The food has touches of old Italy in its dishes with a Southern twist. They were one of the first Savannah restaurants to begin the Farm to Table Movement. If you order a dish with some herbs it's likely they will pluck the leaves from their own backyard. Cha Bella's chef-owner Michael Lacy says, "A day's drive is the farthest that I will go to stock my kitchen." That's why their menu changes with the seasons. There are two appliances Cha Bella's kitchen does not need, a microwave and a freezer.

    The food is so tasty. Their boards and flatbreads are scrumptious. We sampled the Flatbread with Burrata, roasted tomatoes, basil, Parmesan, and prosciutto. It was as if we were transported to Italy.

    We sampled two of their charcuterie boards filled with jam, honeycomb, assorted cheeses and Italian bread. Another choice is an unusual pairing of food and whiskey. Bacon and Bourbon Board filled with candied bacon, braised pork belly, guanciale, and pancetta. It's served with three tastings of 13th Colony Whiskey made in Americus, GA.

    For my entree, I tried Fettuccine Frutti Di Mare, a beautiful mix of clams, mussels, scallops, and shrimp. It was topped with Fra Diavolo sauce and had a slice of toasted ciabatta.

    Cha Bella is a dinner-only restaurant. It is also dog friendly.

    For many of us, dessert is the most important part of a meal. We had dessert at Leopold's Ice Cream Shop. This year they are celebrating their 100th anniversary. When you visit you might notice a lot of Hollywood paraphernalia around. That ties in with their history. (You can read more here.)

    One thing about Leopold's is it's always busy. Every time I passed it during my time in Savannah, there were lines, but they move fast. It has been a Savannah institution since the three Greek Leopold brothers opened it in 1919. Savannah's most famous songwriter, Johnny Mercer, grew up just a block away and used to get his sweet treats here. His favorite flavor was Tutti Frutti. Leopold's still carries the original Tutti Frutti made with rum ice cream with candied fruit and fresh-roasted Georgia pecans.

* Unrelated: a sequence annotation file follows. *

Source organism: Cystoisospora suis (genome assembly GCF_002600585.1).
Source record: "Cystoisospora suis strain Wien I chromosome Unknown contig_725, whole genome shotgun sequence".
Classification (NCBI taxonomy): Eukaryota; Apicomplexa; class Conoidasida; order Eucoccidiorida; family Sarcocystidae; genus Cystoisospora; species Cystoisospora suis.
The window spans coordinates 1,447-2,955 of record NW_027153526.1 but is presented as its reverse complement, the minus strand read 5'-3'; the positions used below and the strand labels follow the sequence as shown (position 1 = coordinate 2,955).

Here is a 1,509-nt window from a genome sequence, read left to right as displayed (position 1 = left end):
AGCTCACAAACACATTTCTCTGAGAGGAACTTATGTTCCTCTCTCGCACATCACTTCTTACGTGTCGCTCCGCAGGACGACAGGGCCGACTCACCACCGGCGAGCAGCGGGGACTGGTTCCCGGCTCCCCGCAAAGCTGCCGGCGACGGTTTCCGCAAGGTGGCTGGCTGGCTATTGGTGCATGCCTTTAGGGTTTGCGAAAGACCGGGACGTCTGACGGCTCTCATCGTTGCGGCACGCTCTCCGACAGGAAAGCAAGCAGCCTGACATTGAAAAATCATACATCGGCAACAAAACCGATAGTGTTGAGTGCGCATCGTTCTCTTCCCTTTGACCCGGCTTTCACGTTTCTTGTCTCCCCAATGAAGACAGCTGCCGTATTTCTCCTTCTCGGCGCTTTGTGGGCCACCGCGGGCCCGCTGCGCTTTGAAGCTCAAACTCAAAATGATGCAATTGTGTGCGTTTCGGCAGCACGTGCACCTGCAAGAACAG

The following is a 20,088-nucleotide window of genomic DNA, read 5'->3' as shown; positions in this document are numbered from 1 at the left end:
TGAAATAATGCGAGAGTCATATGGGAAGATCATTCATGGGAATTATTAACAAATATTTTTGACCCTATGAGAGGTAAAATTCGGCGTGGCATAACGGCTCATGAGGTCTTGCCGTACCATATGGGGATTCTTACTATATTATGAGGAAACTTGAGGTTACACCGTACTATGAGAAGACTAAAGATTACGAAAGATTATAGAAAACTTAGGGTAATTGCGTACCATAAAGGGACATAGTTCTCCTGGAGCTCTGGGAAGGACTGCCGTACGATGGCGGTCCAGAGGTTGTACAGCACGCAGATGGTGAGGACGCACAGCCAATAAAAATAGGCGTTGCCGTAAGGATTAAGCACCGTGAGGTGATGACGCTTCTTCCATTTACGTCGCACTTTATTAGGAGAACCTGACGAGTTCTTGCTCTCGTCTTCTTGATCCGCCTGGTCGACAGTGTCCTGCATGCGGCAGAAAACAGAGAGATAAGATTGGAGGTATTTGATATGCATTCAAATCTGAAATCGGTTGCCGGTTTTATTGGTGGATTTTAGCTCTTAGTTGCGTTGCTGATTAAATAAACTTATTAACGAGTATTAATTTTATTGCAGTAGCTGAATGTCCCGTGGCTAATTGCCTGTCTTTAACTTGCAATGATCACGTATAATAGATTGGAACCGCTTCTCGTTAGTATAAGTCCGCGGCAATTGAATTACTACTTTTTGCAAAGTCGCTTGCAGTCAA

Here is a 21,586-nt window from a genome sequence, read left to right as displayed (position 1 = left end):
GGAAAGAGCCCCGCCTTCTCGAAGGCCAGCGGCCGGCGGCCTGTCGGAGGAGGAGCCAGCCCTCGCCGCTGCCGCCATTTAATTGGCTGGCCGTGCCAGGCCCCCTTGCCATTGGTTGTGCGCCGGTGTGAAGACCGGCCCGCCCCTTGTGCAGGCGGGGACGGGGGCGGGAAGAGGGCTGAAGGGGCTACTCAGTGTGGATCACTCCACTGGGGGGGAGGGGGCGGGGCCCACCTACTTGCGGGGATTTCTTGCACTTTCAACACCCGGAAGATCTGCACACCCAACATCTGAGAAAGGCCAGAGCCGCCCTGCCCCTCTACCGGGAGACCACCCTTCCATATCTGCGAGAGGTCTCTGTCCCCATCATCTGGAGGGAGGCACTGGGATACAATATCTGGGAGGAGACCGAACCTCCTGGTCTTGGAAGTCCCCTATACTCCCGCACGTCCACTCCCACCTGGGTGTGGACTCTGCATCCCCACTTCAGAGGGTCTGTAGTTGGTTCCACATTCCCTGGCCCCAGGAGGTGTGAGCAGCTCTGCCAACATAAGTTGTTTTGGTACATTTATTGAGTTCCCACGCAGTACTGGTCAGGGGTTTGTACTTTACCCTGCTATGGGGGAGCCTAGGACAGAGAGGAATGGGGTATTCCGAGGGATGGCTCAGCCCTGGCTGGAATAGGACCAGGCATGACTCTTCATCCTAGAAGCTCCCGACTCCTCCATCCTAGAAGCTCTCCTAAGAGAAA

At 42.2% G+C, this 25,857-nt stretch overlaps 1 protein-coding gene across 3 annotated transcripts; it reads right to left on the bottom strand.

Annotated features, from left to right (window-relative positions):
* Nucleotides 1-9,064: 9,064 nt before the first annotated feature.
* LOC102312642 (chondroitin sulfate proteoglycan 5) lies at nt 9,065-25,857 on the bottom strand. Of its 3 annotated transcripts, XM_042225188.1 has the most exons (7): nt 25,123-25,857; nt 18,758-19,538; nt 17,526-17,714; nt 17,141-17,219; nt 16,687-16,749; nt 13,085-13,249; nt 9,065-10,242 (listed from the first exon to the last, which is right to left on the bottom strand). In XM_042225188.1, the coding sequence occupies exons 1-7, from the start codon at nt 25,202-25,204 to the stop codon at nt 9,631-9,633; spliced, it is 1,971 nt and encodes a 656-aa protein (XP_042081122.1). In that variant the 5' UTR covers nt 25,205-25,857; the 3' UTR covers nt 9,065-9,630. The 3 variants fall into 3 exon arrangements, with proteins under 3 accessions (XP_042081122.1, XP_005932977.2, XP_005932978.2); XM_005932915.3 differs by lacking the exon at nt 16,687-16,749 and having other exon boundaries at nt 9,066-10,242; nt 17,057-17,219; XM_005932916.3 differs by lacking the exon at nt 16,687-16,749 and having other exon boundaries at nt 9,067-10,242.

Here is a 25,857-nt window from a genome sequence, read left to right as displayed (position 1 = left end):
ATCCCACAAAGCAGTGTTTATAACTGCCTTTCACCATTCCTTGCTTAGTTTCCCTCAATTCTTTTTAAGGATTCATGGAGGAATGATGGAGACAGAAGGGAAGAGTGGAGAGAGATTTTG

Today's most popular dessert is Savanna Socialite made of milk, dark chocolate ice cream, Georgia pecans, and swirled with bourbon-infused caramel. All together they have about 23 original flavors and each month has seasonal flavors.

    True to its roots, Leopold's has an old-fashioned soda fountain and offers all those delights those of us of a certain age remember. You can get a banana split, an ice cream soda, a float, hot fudge sundae, and even sandwiches and salads like you used to order at the old five-and-dime stores.

    I went for a chocolate ice cream soda and was delighted. It was perfection right down to the cherry on top.

    If you go hungry in Savannah, it's your own fault.

    For more Savannah stories click here and here